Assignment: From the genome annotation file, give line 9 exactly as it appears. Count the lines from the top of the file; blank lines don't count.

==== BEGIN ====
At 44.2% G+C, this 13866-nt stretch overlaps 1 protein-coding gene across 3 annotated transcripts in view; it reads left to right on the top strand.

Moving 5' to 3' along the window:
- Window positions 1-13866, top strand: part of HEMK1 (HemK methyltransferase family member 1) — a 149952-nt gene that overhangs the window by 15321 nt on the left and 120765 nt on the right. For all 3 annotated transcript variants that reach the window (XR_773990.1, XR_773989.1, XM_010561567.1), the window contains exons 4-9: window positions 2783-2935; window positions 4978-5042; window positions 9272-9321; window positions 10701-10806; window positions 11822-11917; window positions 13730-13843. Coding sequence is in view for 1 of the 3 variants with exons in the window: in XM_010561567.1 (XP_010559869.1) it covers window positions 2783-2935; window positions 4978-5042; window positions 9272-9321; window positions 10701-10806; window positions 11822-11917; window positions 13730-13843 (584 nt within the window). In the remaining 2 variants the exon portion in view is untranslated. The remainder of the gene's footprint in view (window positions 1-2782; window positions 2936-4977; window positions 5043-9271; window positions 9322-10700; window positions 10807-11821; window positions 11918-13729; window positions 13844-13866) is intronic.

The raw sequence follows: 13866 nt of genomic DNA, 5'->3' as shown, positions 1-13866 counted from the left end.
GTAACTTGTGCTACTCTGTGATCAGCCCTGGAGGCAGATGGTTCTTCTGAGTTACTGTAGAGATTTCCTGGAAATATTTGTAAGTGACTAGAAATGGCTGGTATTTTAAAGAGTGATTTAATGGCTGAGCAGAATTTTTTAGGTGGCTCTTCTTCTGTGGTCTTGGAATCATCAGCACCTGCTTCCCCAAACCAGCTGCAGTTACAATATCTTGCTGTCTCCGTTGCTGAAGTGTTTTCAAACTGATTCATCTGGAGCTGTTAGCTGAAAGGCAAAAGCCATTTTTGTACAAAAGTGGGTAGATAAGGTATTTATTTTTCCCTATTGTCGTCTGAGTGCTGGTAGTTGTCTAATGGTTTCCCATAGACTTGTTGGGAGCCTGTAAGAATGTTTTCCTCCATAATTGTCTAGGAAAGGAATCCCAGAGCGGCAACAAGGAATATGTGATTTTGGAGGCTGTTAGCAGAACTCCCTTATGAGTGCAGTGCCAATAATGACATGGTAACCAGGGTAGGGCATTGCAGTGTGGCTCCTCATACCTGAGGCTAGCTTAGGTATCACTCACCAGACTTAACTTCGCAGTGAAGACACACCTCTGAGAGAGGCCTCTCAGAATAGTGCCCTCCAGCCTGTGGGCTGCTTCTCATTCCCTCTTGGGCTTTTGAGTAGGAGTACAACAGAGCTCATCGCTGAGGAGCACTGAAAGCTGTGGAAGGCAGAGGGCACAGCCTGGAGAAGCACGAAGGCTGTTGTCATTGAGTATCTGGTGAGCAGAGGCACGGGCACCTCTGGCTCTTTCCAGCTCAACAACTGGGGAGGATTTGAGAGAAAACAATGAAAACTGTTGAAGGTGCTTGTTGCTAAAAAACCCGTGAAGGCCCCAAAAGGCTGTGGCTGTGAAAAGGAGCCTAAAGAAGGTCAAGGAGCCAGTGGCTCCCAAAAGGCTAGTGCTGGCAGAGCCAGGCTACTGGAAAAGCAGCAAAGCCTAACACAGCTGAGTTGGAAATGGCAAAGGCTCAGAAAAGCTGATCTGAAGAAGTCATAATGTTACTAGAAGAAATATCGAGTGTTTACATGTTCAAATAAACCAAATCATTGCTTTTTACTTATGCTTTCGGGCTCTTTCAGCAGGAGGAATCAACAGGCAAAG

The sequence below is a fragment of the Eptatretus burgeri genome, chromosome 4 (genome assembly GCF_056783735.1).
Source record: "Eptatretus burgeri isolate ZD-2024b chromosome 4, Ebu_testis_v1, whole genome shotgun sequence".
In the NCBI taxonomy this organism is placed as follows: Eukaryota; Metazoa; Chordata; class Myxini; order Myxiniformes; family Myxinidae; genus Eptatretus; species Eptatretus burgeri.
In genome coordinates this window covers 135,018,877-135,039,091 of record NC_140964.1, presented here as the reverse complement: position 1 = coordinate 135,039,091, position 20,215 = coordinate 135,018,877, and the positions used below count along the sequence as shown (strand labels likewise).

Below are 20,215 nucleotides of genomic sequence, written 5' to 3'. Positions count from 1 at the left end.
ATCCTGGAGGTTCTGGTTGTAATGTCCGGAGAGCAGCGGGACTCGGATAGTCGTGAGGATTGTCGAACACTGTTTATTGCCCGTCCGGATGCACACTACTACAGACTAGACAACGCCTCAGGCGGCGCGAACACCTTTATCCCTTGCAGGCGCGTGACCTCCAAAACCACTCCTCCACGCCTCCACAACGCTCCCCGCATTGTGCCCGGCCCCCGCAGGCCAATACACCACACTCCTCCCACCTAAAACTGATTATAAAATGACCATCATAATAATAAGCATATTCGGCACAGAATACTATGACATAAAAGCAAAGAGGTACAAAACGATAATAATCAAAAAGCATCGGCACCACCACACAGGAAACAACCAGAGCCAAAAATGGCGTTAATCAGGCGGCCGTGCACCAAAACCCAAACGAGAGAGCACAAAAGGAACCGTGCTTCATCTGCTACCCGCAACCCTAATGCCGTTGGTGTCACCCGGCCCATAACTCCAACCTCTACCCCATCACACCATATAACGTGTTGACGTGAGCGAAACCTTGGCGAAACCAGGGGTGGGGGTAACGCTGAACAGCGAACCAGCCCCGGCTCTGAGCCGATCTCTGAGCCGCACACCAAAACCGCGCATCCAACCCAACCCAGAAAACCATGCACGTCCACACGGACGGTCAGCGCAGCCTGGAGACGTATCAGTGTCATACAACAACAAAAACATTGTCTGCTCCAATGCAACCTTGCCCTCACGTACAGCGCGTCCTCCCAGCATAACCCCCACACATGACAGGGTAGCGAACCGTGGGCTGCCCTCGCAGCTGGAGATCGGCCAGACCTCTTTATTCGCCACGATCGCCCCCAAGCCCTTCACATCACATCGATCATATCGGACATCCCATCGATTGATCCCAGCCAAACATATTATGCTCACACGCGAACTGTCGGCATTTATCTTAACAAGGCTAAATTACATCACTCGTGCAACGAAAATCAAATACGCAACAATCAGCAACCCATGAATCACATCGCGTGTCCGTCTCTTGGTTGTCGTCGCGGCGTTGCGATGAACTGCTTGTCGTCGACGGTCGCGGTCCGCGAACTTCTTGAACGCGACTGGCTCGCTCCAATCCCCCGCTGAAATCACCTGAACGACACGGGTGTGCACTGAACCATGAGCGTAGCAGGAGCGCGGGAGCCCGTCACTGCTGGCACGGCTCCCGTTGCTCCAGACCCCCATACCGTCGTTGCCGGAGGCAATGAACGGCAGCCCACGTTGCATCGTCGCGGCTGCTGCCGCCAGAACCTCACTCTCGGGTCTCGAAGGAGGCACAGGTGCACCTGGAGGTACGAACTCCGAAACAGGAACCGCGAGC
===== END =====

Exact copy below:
In genome coordinates this window covers 135,018,877-135,039,091 of record NC_140964.1, presented here as the reverse complement: position 1 = coordinate 135,039,091, position 20,215 = coordinate 135,018,877, and the positions used below count along the sequence as shown (strand labels likewise).